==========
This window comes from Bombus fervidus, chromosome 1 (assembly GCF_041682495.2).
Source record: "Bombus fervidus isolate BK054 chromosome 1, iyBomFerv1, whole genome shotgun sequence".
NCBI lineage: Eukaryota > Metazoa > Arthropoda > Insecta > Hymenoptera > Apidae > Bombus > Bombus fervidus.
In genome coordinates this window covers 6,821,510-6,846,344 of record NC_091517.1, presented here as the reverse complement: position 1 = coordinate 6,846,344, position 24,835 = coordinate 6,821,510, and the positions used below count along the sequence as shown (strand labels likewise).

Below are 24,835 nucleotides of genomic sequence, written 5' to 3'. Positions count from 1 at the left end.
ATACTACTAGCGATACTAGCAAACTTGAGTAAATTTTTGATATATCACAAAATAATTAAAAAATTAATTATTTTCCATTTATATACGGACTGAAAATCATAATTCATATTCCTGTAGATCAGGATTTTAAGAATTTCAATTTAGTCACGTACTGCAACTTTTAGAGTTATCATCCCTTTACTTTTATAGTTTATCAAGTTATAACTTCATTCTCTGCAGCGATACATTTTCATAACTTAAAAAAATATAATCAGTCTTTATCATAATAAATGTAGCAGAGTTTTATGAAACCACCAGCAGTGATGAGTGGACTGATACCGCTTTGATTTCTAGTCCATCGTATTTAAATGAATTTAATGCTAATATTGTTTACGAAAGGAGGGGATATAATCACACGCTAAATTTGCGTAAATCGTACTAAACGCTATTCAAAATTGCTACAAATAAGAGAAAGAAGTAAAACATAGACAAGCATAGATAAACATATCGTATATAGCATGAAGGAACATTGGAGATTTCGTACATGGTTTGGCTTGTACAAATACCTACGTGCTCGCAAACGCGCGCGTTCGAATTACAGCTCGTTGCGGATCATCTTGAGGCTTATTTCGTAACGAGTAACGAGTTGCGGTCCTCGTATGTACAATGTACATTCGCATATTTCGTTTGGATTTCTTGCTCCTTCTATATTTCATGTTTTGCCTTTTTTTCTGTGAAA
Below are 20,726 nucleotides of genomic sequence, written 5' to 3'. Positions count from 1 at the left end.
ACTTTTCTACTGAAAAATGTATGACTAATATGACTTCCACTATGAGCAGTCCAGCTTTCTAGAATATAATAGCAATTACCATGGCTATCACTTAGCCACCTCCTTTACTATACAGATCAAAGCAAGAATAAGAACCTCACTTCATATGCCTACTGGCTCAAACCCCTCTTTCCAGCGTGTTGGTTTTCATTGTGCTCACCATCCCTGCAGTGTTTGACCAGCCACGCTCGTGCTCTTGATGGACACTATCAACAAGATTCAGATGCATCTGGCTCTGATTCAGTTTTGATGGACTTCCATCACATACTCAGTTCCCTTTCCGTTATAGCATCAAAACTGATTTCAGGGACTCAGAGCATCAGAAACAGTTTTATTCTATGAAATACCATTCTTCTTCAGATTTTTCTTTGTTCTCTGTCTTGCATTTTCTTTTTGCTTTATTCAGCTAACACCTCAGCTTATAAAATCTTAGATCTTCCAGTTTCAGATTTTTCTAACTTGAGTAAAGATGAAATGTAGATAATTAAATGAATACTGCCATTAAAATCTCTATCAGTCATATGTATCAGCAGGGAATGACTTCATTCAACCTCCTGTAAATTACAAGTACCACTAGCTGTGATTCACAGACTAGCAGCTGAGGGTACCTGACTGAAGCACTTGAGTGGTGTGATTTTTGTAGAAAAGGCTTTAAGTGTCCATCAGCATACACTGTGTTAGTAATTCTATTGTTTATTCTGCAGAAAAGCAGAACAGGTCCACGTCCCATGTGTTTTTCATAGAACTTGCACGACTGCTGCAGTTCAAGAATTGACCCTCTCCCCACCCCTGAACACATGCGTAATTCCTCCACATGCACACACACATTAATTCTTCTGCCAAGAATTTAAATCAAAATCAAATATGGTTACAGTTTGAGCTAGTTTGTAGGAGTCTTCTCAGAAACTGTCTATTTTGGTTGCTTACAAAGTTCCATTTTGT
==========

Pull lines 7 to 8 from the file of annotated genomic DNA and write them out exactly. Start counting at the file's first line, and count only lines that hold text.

Below are 20,726 nucleotides of genomic sequence, written 5' to 3'. Positions count from 1 at the left end.
ACTTTTCTACTGAAAAATGTATGACTAATATGACTTCCACTATGAGCAGTCCAGCTTTCTAGAATATAATAGCAATTACCATGGCTATCACTTAGCCACCTCCTTTACTATACAGATCAAAGCAAGAATAAGAACCTCACTTCATATGCCTACTGGCTCAAACCCCTCTTTCCAGCGTGTTGGTTTTCATTGTGCTCACCATCCCTGCAGTGTTTGACCAGCCACGCTCGTGCTCTTGATGGACACTATCAACAAGATTCAGATGCATCTGGCTCTGATTCAGTTTTGATGGACTTCCATCACATACTCAGTTCCCTTTCCGTTATAGCATCAAAACTGATTTCAGGGACTCAGAGCATCAGAAACAGTTTTATTCTATGAAATACCATTCTTCTTCAGATTTTTCTTTGTTCTCTGTCTTGCATTTTCTTTTTGCTTTATTCAGCTAACACCTCAGCTTATAAAATCTTAGATCTTCCAGTTTCAGATTTTTCTAACTTGAGTAAAGATGAAATGTAGATAATTAAATGAATACTGCCATTAAAATCTCTATCAGTCATATGTATCAGCAGGGAATGACTTCATTCAACCTCCTGTAAATTACAAGTACCACTAGCTGTGATTCACAGACTAGCAGCTGAGGGTACCTGACTGAAGCACTTGAGTGGTGTGATTTTTGTAGAAAAGGCTTTAAGTGTCCATCAGCATACACTGTGTTAGTAATTCTATTGTTTATTCTGCAGAAAAGCAGAACAGGTCCACGTCCCATGTGTTTTTCATAGAACTTGCACGACTGCTGCAGTTCAAGAATTGACCCTCTCCCCACCCCTGAACACATGCGTAATTCCTCCACATGCACACACACATTAATTCTTCTGCCAAGAATTTAAATCAAAATCAAATATGGTTACAGTTTGAGCTAGTTTGTAGGAGTCTTCTCAGAAACTGTCTATTTTGGTTGCTTACAAAGTTCCATTTTGT